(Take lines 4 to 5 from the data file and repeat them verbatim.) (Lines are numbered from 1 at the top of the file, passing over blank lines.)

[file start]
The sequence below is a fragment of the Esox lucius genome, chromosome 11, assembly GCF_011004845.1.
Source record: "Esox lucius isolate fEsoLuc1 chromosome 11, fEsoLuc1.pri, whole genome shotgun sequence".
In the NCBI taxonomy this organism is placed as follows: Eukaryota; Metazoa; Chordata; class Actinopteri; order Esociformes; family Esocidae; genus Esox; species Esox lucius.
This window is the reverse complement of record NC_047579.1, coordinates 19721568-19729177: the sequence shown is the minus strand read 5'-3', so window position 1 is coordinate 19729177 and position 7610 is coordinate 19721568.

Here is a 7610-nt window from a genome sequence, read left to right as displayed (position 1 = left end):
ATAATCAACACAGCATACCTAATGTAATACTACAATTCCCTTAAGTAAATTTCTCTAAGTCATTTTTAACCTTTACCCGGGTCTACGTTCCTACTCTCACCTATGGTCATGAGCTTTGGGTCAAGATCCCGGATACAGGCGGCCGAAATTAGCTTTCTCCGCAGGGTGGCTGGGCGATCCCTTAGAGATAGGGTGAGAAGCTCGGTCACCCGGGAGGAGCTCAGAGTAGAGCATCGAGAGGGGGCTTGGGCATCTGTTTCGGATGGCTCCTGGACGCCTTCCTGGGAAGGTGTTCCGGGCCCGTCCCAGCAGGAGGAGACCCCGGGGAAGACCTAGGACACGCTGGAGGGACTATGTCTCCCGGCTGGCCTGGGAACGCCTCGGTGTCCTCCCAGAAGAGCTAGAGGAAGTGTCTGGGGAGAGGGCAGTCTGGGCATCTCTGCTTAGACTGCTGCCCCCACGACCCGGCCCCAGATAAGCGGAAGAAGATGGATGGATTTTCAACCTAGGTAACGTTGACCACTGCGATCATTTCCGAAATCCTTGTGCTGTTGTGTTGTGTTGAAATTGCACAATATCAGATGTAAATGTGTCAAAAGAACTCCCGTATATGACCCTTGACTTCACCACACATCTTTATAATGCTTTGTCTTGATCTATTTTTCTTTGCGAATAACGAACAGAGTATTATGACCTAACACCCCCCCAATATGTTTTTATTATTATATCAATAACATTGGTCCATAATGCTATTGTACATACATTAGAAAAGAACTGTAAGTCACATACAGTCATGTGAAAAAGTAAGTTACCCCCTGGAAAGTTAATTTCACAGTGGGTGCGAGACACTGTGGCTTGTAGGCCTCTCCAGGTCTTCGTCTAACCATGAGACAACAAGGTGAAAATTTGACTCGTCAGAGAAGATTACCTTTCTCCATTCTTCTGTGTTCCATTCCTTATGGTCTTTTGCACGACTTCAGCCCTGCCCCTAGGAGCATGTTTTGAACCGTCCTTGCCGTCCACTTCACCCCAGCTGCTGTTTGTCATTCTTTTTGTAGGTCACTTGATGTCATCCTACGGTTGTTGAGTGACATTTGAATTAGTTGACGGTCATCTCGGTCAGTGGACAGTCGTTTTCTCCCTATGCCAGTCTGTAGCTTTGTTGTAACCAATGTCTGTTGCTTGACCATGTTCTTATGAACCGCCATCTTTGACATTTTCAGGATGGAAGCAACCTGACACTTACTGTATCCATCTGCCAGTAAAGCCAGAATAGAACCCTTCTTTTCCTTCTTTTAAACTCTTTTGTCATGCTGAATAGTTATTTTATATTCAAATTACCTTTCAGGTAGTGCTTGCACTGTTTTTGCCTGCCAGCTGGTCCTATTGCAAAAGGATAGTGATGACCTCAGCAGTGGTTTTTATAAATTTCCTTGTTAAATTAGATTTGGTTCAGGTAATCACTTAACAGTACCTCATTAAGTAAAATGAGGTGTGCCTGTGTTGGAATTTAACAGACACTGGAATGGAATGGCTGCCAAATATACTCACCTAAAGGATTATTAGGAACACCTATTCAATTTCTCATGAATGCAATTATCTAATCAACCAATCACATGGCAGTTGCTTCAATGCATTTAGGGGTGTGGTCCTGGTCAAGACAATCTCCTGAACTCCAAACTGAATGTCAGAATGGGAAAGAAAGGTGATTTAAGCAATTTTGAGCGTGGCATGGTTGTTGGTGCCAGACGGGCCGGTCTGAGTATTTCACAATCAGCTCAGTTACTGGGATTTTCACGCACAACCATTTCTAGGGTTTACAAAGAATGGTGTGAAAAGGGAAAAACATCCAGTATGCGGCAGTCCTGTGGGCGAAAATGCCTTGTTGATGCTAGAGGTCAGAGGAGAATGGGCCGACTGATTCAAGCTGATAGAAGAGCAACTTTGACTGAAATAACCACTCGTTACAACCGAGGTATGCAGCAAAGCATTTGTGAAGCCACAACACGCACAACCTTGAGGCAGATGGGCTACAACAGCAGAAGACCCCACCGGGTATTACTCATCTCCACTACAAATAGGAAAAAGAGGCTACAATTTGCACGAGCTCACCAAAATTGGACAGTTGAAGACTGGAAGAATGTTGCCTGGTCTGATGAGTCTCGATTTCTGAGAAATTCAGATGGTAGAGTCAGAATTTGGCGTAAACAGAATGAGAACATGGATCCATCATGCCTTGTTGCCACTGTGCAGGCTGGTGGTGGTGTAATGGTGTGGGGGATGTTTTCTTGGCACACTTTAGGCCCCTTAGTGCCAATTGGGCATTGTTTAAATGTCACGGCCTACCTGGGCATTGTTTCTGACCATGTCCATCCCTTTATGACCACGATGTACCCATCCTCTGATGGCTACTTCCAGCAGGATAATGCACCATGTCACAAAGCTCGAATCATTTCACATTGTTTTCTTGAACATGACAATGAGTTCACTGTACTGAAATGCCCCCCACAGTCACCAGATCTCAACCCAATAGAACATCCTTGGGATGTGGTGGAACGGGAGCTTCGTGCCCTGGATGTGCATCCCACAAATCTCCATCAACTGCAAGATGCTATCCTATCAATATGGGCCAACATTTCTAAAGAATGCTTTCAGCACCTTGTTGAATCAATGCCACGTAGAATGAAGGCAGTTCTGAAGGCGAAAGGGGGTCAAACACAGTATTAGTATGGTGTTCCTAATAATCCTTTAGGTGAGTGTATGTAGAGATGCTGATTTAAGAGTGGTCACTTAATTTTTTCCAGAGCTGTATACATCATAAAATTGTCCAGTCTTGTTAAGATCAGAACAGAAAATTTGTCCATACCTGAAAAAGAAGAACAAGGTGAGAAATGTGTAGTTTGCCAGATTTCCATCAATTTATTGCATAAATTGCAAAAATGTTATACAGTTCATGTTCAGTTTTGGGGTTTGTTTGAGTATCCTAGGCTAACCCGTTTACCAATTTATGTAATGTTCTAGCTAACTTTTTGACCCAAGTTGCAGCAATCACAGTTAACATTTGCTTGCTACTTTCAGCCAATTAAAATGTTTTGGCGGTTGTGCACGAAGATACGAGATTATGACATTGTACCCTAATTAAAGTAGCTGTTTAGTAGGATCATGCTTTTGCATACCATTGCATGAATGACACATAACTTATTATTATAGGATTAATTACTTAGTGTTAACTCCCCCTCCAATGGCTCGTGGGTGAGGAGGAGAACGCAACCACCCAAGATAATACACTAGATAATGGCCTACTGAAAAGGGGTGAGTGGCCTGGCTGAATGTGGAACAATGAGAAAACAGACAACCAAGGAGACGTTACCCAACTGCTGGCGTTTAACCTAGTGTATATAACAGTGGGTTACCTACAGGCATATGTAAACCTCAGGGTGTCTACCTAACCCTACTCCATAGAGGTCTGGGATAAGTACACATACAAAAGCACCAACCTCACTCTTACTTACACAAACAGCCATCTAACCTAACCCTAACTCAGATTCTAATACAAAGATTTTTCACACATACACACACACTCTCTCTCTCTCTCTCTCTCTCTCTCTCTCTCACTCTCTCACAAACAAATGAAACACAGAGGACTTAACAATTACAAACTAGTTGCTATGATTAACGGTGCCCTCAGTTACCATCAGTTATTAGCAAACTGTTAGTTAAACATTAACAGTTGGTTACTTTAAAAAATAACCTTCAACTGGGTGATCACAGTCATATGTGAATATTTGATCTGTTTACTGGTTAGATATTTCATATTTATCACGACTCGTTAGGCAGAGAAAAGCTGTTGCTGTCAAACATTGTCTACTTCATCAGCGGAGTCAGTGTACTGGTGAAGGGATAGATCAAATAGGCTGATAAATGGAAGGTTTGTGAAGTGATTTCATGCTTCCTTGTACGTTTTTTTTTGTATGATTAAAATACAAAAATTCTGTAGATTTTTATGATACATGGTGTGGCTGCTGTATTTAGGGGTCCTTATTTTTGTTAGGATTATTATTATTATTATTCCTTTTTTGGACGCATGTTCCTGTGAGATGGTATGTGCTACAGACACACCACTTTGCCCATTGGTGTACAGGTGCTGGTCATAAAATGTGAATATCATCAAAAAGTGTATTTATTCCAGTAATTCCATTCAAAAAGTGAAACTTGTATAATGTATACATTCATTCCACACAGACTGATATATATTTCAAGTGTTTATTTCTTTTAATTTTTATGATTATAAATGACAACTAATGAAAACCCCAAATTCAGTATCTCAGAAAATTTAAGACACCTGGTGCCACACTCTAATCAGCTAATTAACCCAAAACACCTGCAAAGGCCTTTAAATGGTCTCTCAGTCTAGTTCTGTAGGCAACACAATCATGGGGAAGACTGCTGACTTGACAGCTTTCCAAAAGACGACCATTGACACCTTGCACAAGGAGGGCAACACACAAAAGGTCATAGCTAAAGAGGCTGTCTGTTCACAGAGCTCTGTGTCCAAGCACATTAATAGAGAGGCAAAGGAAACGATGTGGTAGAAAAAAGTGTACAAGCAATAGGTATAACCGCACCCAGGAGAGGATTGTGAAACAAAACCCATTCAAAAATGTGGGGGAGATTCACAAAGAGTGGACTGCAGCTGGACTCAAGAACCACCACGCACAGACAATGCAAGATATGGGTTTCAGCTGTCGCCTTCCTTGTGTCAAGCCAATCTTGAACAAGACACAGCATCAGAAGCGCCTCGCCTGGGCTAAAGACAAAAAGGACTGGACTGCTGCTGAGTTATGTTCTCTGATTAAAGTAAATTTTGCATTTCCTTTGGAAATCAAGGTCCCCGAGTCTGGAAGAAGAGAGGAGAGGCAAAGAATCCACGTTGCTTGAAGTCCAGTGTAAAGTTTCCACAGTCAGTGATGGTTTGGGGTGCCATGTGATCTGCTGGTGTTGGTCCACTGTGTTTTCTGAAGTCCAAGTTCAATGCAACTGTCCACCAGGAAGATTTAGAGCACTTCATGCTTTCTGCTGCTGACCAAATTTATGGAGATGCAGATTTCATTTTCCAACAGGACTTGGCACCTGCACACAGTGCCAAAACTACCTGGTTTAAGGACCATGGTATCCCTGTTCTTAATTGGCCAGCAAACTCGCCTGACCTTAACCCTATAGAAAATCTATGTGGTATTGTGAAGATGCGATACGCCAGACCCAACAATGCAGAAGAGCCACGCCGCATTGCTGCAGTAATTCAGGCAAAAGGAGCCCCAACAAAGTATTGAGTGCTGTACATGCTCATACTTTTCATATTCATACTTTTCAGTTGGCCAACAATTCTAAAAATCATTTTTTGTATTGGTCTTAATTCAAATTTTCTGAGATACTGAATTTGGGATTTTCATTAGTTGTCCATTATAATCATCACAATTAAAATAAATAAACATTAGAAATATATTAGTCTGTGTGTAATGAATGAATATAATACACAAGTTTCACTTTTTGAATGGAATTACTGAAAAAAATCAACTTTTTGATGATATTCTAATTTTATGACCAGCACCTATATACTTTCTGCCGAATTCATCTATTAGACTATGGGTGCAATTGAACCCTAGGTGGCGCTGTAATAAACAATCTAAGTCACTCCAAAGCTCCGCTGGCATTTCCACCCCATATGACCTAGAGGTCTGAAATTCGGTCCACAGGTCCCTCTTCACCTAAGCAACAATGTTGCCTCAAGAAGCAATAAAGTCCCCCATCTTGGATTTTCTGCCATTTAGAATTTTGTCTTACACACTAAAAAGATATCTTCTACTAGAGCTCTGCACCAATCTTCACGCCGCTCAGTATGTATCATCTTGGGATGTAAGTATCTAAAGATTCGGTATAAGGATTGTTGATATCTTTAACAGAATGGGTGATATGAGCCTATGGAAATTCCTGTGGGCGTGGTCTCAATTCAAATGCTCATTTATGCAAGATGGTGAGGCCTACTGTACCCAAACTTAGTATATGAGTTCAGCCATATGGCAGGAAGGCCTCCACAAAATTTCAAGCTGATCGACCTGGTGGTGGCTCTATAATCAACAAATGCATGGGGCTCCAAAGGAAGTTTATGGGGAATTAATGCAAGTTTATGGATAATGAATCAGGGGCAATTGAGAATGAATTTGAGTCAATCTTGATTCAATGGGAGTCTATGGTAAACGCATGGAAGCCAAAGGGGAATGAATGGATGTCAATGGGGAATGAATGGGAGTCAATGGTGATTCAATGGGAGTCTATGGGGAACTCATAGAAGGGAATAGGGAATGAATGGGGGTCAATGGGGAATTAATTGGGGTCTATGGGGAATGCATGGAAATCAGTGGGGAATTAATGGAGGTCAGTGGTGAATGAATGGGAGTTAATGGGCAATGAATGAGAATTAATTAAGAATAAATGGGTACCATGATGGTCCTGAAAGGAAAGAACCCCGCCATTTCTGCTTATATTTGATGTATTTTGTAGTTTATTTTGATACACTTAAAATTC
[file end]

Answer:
This window is the reverse complement of record NC_047579.1, coordinates 19721568-19729177: the sequence shown is the minus strand read 5'-3', so window position 1 is coordinate 19729177 and position 7610 is coordinate 19721568.

Here is a 7610-nt window from a genome sequence, read left to right as displayed (position 1 = left end):